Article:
The housing has an axis flow-through opening 15 therethrough. Located across opening 15 is mounted a butterfly or disc valve, sometimes also referred to as a flapper valve. Reference numeral 20 is used to designate the sloping upper surfaces of the butterfly disc, which are covered with nitrile rubber of other similar surfacing material. It should be further observed that the disc is mounted off-center or eccentric with respect to the center line of the opening through the housing. The superstructure of the disc is made of aluminium, plastic or other suitable frangible material, for a purpose which is explained hereinafter.
Now referring to FIG. 2, a cross-sectional view is illustrated which is taken across the top of the butterfly valve in the center part of the drawing, also showing a cutaway view at the upper drive pivot arm at one of the two sides. It may be seen that the valve is generally rectangularly shaped, the short ends thereof being curved in conformity with the generally circular configuration of the housing, which, in turn, is contiguous with the generally circular cavity in the kelly saver subassembly. The sides of the butterfly disc are generally straight. The housing opposite the straight elongated portions of the disc accommodate a pivot arm and piston arrangement to be hereinafter described. It may be seen, therefore, in FIG. 2, that the opening through the housing is not circular but the same shape as the butterfly disc when viewed from the top.
Part of the superstructure of the butterfly disc includes a rotating axis 22 which terminates in a hex-nut head 24 configuration on one end and a similar hex-nut head configuration 26 on the other, each head extending through an opening in the side wall of the housing at its location to enter a side housing pocket. The pockets each accept a drive pivot arm and air spring mechanism.
Now referring to FIG. 3, one of the drive pivot arms and the air spring mechanism connected thereto are illustrated within pocket 28. It may be seen that the pocket subassembly is conveniently separately assembled and then joined to the rest of the housing by welds 30. As mentioned, the axis end which extends into pocket 28 is conveniently in the form of a hex-nut head. A drive pivot arm which includes a hex cup 32 fits over the axis hex-nut head 24 for operational purposes. That is, when drive pivot arm 32 is rotated counterclockwise downwardly as shown in FIG. 3, butterfly disc valve is opened with respect to opening 15 in housing 12. When arm 32 returns to the position shown in FIG. 3, this closes disc 20. A mounting cap 34 is fixedly secured to housing 12 by a suitable machine screw and includes a depending arm. The depending arm accepts a rotation nub 36 on drive pivot arm 32 to permit the arm to turn and to retain the pivot arm in operating position with respect to hex-nut head 24.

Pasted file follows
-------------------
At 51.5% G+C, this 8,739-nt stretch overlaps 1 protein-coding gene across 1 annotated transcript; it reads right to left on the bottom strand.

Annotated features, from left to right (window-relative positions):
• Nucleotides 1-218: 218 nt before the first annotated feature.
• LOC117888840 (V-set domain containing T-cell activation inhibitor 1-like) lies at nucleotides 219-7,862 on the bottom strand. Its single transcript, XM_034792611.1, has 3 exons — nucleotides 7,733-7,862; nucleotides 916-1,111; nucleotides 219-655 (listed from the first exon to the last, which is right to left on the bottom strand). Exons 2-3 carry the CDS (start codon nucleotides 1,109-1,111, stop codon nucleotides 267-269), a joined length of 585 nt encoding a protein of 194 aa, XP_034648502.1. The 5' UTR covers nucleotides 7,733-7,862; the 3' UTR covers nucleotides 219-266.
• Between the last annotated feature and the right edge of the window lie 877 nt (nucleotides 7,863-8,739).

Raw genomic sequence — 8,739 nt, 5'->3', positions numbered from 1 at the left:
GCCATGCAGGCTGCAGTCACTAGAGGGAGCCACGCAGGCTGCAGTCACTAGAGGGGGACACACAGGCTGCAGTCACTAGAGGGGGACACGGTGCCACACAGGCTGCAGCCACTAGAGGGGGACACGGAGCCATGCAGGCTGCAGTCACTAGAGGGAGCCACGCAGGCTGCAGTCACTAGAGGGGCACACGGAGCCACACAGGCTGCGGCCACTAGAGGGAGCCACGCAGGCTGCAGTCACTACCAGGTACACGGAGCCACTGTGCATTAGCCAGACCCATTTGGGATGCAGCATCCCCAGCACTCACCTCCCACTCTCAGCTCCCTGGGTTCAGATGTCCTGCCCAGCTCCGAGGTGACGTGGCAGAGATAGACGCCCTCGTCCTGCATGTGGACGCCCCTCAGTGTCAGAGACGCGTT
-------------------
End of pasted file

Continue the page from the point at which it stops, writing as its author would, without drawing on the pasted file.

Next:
An air spring 38 generally comprising a cylinder 40 and a piston rod 42 is mounted in a swivel connection 44 to drive pivot arm 32. As the cylinder telescopes inwardly, a piston pivot 46 at the lower end allows the cylinder to move laterally to the right. Pivot 46 is held within a pocket extension of pocket 28. Piston 42 terminates within the cylinder in piston head 48 and the cylinder is sealed at this point to prevent leakage of air pressure by an 0-ring seal 50.
It should be observed that as drive pivot arm 32 rotates downwardly the piston rod moves within the cylinder and the body of the air spring cylinder moves downwardly and to the right, as illustrated in FIG. 3, until it comes to rest in the near vertical position against lateral stop 52. It should be further noted that the cylinder 40 is stopped in its rotation just to the left with respect to vertical when the butterfly disc is fully opened, as conveniently shown in FIG. 4.
In operation, piston pressure within air spring 38 and the comparable air spring connected to the opposite end of axis 22 apply approximately 50-200 pounds per square inch of pressure to keep butterfly disc 20 closed, or to urge it closed if it should be open. While the lower end of the valve is disconnected and, therefore, subjected to a lower pressure, the disc remains closed and keeps the mud trapped above the valve from draining or spilling.